Since 2001, no-one has shot down an intruder over an event, and these measures can be seen more as an (expensive) deterrent than likely to be used for real, but it doesn’t mean potential threats are not taken seriously. Something of a stir was caused in April when one of two Typhoons sent to investigate a helicopter somewhere near Bath went supersonic, rattling windows across the West Midlands and southwest England and convincing many there had been an earthquake (rare, but not unknown in the UK). The miscreant was a civilian Gazelle returning from a day at the races whose pilot had inadvertently squawked the code for a hijack.

In July and August undoubtedly the RAF will scramble at least once to steer away someone who can’t read a NOTAM. The chances of any of the massed firepower arrayed around being used for real over London are extraordinarily remote.

Nonetheless, as one of the lucky ones to secure tickets for an athletics session I hope that all that crosses the sky that August evening is Valerie Adams’ shot put on its way to a gold medal.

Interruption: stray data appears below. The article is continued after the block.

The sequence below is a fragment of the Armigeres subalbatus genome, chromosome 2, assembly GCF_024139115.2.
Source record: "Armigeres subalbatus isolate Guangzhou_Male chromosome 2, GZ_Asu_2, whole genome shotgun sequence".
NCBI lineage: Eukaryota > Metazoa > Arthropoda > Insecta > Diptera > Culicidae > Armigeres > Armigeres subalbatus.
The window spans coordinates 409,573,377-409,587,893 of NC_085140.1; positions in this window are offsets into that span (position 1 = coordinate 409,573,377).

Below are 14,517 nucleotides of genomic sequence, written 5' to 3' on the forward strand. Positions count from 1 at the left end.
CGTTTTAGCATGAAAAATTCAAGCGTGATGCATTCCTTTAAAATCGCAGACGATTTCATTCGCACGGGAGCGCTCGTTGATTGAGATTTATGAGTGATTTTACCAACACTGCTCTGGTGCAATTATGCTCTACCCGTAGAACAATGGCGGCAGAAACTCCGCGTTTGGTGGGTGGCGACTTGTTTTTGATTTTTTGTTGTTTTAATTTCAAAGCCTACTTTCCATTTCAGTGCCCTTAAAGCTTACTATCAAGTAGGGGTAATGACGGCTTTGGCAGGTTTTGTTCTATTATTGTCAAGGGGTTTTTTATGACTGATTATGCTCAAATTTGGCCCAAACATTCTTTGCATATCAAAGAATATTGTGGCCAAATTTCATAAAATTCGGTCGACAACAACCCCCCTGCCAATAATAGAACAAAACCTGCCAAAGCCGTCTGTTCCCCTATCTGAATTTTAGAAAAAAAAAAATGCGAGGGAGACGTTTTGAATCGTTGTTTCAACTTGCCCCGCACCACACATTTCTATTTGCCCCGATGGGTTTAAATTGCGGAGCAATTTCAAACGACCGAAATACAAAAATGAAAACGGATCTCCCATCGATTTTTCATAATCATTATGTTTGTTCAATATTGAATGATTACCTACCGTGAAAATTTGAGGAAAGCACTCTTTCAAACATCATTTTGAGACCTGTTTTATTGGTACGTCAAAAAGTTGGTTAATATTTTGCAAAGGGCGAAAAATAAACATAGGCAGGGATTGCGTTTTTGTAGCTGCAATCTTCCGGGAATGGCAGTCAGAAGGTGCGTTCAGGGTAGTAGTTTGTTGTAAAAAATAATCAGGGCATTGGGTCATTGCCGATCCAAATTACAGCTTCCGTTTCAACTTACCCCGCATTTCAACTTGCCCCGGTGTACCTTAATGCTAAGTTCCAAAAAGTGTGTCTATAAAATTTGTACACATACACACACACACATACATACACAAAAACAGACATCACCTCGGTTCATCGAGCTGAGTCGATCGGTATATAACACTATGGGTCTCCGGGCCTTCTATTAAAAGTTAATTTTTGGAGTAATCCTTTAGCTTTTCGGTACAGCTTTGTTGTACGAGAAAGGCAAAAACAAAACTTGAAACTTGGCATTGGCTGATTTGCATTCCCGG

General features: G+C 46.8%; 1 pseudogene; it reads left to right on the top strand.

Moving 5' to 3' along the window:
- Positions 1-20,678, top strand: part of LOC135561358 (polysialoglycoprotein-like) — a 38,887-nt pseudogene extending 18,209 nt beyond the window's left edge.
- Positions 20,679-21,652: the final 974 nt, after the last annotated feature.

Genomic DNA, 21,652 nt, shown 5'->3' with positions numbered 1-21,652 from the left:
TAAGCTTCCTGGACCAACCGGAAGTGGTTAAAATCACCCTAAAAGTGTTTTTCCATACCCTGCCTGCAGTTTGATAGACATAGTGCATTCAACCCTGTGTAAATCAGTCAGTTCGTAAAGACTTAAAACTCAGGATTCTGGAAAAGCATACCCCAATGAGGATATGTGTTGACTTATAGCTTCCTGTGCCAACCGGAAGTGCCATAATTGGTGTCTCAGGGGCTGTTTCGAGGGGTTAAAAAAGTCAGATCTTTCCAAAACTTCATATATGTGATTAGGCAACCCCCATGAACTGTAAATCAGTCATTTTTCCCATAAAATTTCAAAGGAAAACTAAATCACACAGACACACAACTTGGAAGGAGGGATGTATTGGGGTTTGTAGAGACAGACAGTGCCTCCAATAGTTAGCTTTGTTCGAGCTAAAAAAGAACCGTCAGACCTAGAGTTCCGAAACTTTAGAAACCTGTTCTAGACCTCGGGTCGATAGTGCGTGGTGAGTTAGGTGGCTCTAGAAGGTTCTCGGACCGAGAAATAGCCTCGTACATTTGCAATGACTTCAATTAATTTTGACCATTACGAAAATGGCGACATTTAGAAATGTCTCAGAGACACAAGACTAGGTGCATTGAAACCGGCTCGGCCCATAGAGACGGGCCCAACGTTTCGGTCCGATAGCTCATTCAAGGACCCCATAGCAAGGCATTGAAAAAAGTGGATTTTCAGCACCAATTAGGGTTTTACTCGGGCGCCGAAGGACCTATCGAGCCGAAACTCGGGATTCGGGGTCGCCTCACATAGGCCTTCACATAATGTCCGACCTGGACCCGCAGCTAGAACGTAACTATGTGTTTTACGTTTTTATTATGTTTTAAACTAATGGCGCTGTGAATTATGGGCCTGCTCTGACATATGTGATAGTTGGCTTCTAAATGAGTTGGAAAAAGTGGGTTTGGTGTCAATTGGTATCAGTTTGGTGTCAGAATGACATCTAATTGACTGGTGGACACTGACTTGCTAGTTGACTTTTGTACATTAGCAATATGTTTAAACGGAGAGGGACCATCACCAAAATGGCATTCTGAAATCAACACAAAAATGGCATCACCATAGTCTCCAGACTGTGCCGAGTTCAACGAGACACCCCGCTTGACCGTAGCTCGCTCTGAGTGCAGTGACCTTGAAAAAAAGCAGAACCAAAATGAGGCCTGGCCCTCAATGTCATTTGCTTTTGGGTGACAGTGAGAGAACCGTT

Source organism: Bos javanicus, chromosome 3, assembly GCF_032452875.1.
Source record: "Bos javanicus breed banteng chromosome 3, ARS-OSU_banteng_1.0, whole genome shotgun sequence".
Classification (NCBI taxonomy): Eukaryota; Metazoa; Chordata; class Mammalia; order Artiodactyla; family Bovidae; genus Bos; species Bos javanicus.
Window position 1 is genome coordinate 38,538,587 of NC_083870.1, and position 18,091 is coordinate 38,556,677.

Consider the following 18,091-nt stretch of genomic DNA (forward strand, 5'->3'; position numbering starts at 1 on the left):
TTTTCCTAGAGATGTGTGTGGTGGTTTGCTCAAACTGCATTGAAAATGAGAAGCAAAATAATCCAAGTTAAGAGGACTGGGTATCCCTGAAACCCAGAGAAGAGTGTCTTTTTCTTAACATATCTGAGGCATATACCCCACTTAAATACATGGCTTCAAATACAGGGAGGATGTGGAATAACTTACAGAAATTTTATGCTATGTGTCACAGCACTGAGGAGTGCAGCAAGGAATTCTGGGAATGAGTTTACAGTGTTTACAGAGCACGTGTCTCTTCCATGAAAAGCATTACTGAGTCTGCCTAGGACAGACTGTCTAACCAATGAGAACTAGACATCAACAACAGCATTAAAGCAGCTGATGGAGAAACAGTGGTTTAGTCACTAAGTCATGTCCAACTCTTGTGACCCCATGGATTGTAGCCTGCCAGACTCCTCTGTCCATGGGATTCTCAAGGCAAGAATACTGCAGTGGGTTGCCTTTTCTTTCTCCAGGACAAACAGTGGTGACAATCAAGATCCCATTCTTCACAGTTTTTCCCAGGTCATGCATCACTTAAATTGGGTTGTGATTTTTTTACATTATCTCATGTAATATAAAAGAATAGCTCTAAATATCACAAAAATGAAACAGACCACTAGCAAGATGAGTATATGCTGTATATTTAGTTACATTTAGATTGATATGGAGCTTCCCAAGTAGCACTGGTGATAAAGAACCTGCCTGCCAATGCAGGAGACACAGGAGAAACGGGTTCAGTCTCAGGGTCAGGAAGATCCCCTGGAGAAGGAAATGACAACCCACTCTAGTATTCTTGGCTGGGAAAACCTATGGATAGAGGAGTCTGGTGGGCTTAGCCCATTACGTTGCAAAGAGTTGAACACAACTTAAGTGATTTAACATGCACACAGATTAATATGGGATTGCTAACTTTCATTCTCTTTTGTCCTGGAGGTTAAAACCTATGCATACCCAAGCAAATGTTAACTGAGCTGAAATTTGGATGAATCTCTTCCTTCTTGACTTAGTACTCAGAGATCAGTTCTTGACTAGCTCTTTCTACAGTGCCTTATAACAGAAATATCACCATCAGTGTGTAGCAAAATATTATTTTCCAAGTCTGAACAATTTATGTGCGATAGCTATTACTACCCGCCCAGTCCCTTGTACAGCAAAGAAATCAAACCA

11 Squadron Typhoon

Note: Since the above was written, the Games have begun, the Typhoons, helicopters, missiles and HMS Ocean have returned to London under the banner 'Op Olympics'. Another media event was held and I also visited Ocean herself at Greenwich. The skies have been mostly quiet, although the Typhoons have launched a couple of times, once to check out a BBJ owned by a US basketball team somewhere off the south coast that probably had the wrong radio switches selected.

Note 2: Valerie Adams won the Silver medal on the night, and the only other things airborne were pole vaulters and a TV helicopter. A week later, she was awarded the Gold when the Belarussian competitor was disqualified for a failed drugs test

Bomber Command Memorial Unveiled